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- Connect your Mac with a Bluetooth keyboard, mouse, trackpad, headset, or other audio device. Make sure the device is turned on and discoverable (see the device’s manual for details). On your Mac, choose Apple menu System Preferences, then click Bluetooth.
- Attention to Cam. Ran into same issue with windows 10 Ver 1511 running on mac mini late 2012 with the new boot camp 6. I found that if i went to the windows control panel under Bluetooth then unpaired / repaired and reconnected that the magic mouse and keyboard would work consistently.
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Simplify Bluetooth connection
With ToothFairy, pairing AirPods with Mac is effortless.
From the dawn of time to just about a few years ago, all of us sported a pair of wired headphones and were convinced that this is simply how it will be done forever. After all, they are the easiest technology around: just plug them in, put them on, and go. But with proliferation of Bluetooth headphone options and disappearance of headphone jacks from nearly all the latest smartphones, wired headphones seem to progress on the path of disappearance more and more each day.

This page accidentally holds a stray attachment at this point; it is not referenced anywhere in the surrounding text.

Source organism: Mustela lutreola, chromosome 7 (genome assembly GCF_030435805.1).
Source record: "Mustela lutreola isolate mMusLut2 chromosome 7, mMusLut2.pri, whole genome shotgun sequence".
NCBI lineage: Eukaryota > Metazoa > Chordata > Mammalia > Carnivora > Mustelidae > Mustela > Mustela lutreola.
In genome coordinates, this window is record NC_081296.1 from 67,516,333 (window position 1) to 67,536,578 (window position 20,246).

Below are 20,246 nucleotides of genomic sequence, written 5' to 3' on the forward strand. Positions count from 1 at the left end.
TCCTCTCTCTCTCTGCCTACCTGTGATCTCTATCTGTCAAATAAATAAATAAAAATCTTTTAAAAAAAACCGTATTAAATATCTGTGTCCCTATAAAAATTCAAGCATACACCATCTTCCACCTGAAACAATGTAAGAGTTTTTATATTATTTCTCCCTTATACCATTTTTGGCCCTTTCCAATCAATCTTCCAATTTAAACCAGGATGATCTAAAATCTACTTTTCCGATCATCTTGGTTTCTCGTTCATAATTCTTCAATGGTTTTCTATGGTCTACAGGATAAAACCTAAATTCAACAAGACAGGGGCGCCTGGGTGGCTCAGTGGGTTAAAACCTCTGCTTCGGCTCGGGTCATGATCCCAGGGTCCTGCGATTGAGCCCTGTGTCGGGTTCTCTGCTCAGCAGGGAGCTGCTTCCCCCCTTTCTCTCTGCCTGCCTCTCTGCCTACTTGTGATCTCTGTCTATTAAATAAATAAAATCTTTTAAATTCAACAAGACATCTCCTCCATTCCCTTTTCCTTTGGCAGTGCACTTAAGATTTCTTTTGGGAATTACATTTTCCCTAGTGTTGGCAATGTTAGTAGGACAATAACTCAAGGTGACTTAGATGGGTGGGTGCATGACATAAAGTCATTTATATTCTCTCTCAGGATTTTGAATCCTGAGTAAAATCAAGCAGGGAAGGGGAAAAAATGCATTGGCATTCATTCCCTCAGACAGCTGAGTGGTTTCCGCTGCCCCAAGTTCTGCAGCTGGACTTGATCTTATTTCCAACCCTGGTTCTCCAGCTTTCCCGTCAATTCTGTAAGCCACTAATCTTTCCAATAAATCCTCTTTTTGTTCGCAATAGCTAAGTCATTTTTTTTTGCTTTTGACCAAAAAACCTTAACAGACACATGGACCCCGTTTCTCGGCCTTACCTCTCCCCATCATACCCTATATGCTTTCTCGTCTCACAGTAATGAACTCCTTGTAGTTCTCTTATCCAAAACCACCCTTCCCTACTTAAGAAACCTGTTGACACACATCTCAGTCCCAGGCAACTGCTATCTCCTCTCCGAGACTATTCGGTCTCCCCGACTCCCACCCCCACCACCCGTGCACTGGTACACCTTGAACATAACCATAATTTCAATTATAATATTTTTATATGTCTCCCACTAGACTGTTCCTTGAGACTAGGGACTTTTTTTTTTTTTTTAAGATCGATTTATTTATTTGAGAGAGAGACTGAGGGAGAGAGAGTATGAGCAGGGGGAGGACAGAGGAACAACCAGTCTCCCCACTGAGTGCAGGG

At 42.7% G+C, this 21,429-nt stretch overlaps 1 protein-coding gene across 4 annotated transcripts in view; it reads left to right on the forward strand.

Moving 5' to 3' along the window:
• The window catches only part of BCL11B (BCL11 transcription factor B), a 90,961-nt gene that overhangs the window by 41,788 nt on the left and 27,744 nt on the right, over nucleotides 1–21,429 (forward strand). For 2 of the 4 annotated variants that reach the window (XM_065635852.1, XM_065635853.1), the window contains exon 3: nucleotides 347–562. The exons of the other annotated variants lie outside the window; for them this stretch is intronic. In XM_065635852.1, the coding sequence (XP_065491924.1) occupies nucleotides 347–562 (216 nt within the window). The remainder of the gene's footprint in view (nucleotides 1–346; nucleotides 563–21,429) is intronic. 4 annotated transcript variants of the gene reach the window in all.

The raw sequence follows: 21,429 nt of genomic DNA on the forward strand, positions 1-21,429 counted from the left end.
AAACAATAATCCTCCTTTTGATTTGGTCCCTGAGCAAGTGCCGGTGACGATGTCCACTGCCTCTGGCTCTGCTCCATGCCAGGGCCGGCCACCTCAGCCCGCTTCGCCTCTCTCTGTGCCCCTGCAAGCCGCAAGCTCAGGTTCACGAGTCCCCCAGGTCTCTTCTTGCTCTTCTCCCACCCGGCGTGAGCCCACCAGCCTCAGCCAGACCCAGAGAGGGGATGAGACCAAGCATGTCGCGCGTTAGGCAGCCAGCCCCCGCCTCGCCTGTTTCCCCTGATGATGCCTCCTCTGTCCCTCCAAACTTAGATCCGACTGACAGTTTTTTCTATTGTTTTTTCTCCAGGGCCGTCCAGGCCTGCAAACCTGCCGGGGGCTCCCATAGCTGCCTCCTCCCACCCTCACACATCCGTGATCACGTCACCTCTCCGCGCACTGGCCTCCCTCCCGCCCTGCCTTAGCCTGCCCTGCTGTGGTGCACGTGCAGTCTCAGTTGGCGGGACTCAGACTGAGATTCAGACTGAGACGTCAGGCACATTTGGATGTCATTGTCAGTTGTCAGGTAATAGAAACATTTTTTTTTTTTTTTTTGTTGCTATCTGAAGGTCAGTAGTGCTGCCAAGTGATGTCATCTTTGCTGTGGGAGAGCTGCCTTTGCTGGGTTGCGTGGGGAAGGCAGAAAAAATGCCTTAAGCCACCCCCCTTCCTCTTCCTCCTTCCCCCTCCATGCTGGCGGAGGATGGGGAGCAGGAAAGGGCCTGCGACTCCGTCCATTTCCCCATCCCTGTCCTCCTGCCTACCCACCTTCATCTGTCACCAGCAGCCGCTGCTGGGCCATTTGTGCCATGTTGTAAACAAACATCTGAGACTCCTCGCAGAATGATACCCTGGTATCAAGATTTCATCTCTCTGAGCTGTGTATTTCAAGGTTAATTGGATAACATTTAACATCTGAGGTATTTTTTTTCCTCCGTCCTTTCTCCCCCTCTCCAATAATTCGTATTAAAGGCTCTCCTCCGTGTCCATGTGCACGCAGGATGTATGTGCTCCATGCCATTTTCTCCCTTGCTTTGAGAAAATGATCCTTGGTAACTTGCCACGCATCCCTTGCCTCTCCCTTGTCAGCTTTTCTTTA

Thankfully, wireless devices are great. They are lightweight. They are versatile. They can be easily connected to your iPhone, your Mac, or your car. Charge them overnight just the same way as your phone and they last all day too.
Sadly, without proper configuration, connecting Bluetooth headphones to Mac might get a bit tricky, with frequent disconnections and music interruptions. Here, we’ll help you find out how to pair AirPods and other sound devices with Mac properly and control them masterfully at the same time.
Why Bluetooth Headphones Won't Connect To Mac
There are a few common problems we need to explore:
- Bluetooth headphones won't connect to Mac right out of the box — some configuring is needed
- Pairing Bluetooth headphones with Mac is different from pairing them with iPhone or your car’s audio system
- Special settings that answer questions like how to connect two Bluetooth headphones to one Mac and how to use multiple audio outputs
Throughout the article, AirPods would be used as an example, but any other model of Bluetooth headphones can be connected in a similar fashion.